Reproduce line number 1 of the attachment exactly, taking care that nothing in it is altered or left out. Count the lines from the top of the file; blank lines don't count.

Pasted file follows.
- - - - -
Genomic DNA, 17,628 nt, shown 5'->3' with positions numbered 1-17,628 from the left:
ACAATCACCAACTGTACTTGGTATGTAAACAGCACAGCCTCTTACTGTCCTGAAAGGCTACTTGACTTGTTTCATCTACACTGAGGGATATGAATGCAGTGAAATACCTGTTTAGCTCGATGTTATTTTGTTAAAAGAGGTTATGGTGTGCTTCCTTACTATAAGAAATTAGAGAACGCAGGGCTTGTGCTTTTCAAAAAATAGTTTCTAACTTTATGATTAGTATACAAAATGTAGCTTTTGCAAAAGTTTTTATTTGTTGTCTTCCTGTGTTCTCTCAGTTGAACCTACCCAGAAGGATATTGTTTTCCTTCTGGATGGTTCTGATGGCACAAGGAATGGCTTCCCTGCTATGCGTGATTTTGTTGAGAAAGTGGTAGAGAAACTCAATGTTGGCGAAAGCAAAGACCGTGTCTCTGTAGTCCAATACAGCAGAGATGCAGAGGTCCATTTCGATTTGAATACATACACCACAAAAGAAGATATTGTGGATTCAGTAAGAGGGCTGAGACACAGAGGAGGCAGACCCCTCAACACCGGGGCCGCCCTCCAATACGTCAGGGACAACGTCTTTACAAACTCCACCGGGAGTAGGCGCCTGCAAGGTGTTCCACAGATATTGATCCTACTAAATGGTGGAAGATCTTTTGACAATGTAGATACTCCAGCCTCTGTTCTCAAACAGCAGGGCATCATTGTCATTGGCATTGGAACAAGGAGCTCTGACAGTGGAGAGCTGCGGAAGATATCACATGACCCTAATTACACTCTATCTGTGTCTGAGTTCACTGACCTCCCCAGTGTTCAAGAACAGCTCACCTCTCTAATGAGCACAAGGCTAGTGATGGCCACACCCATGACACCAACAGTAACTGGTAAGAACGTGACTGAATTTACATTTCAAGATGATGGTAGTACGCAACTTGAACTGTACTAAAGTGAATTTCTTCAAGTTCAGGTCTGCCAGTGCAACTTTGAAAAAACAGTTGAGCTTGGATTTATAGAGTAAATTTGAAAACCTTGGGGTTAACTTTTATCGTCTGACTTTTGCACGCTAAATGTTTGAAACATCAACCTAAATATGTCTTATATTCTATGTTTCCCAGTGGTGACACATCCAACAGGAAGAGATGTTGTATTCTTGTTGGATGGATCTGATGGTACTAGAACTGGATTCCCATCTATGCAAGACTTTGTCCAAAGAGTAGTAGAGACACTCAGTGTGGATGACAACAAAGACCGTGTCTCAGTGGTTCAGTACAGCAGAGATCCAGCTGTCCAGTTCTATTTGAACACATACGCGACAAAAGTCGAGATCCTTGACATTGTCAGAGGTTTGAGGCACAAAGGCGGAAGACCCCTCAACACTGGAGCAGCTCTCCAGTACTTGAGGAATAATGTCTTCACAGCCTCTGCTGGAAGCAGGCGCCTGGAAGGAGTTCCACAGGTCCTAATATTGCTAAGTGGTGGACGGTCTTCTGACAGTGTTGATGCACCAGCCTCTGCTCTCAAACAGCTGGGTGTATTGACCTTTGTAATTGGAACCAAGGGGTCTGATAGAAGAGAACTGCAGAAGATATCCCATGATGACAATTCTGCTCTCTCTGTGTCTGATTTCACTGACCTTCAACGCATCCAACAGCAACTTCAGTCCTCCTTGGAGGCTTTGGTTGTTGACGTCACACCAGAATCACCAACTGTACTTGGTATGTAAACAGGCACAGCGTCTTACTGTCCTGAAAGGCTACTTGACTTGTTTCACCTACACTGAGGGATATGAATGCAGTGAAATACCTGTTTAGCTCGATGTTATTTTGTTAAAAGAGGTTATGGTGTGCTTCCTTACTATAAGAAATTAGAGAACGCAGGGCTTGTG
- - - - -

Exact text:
Genomic DNA, 17,628 nt, shown 5'->3' with positions numbered 1-17,628 from the left: